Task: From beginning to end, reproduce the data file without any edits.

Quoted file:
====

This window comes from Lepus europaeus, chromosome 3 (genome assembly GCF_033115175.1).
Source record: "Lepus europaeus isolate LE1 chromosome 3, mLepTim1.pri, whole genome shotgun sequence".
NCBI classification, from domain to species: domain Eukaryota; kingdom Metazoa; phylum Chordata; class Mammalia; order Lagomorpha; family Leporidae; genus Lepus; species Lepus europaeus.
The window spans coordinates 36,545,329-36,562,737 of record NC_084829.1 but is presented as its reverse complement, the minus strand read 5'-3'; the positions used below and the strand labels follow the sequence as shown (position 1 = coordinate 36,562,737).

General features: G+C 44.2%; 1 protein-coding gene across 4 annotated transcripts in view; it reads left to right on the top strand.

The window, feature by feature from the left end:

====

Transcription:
This window comes from Lepus europaeus, chromosome 3 (genome assembly GCF_033115175.1).
Source record: "Lepus europaeus isolate LE1 chromosome 3, mLepTim1.pri, whole genome shotgun sequence".
NCBI classification, from domain to species: domain Eukaryota; kingdom Metazoa; phylum Chordata; class Mammalia; order Lagomorpha; family Leporidae; genus Lepus; species Lepus europaeus.
The window spans coordinates 36,545,329-36,562,737 of record NC_084829.1 but is presented as its reverse complement, the minus strand read 5'-3'; the positions used below and the strand labels follow the sequence as shown (position 1 = coordinate 36,562,737).

General features: G+C 44.2%; 1 protein-coding gene across 4 annotated transcripts in view; it reads left to right on the top strand.

The window, feature by feature from the left end: